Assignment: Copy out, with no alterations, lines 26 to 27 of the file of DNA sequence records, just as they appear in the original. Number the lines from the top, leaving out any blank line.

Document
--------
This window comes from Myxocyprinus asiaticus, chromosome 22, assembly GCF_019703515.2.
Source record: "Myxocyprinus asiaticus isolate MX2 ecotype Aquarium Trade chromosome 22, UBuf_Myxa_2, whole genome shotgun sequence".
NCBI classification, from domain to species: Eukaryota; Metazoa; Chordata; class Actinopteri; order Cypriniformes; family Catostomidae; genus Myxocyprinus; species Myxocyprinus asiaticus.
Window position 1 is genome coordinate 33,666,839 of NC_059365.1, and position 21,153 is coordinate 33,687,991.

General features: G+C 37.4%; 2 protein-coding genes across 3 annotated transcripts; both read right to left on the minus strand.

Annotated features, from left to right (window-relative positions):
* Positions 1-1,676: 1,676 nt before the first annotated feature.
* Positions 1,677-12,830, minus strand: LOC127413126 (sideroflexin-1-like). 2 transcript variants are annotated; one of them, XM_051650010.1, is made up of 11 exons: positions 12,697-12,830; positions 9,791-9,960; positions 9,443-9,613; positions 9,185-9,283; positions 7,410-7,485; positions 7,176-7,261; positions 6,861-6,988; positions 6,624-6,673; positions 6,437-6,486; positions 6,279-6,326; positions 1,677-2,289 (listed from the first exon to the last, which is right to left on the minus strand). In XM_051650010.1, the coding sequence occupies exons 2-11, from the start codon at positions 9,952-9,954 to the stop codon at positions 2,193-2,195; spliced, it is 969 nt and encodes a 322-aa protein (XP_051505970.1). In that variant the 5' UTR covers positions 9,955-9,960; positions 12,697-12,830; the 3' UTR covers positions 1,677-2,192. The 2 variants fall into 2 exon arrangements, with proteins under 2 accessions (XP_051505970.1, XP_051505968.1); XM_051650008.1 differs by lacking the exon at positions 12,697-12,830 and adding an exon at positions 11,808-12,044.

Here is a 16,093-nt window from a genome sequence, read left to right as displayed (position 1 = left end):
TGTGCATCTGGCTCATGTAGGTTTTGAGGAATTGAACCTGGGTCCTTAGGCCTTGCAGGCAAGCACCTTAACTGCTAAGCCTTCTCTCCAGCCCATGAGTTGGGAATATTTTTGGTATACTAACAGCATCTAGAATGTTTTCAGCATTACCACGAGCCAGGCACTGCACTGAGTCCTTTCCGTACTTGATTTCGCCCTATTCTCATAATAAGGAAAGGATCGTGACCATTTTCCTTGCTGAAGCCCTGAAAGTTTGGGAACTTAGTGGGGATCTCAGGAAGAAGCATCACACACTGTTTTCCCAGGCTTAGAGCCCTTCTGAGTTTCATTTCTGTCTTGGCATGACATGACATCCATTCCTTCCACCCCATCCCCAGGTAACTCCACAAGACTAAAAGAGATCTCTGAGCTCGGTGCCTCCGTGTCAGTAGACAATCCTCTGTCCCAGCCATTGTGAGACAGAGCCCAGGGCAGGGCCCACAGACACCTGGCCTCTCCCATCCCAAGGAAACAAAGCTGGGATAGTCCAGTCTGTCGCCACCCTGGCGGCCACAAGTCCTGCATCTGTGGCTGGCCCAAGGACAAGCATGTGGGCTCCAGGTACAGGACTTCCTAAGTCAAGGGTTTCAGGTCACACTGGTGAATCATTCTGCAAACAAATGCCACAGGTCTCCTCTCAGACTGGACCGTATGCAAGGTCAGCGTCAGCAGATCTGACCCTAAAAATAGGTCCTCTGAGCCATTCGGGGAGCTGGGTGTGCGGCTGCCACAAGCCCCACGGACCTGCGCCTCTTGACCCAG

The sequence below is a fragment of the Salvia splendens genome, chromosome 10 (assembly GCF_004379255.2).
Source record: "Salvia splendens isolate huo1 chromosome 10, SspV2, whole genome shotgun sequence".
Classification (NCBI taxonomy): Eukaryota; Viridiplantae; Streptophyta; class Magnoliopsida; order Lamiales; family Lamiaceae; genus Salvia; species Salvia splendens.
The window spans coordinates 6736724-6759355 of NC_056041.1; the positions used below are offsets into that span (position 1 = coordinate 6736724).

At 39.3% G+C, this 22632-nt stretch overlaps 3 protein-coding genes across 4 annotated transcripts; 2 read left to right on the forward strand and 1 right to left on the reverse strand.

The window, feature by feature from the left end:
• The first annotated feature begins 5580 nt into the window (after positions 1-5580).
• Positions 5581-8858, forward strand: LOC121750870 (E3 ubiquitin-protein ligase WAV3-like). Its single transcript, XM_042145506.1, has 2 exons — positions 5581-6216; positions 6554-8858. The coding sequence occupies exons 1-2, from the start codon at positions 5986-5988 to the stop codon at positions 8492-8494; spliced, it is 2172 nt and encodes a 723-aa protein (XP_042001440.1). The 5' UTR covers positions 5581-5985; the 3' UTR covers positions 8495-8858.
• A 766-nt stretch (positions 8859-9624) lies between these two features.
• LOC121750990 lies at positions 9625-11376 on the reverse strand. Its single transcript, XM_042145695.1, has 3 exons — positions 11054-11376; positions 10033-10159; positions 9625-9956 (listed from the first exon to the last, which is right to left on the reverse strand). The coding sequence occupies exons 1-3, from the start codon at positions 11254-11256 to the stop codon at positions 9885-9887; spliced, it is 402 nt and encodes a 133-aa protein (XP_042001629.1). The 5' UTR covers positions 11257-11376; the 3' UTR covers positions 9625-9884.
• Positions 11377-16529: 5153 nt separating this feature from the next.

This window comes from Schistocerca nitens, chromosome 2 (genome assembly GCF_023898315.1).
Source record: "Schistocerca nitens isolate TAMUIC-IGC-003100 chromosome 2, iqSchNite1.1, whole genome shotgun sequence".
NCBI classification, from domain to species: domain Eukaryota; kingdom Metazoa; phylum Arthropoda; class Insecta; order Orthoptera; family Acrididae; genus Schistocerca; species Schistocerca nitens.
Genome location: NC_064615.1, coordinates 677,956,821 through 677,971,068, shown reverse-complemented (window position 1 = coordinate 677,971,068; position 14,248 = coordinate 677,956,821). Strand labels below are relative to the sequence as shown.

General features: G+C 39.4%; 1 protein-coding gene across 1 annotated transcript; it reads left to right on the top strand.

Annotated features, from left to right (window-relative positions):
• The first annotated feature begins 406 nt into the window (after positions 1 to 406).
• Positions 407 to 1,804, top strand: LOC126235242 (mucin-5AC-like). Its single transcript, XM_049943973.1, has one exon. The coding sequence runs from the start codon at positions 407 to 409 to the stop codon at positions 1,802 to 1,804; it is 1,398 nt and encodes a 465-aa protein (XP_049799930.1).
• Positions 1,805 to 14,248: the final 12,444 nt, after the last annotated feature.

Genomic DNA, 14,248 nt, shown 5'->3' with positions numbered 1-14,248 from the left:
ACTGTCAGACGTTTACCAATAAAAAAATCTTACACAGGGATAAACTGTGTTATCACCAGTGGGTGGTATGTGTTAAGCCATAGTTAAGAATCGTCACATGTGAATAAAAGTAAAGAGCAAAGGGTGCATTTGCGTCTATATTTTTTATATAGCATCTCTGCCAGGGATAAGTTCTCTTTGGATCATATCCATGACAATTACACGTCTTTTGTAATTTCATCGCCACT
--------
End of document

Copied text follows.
General features: G+C 39.4%; 1 protein-coding gene across 1 annotated transcript; it reads left to right on the top strand.

Annotated features, from left to right (window-relative positions):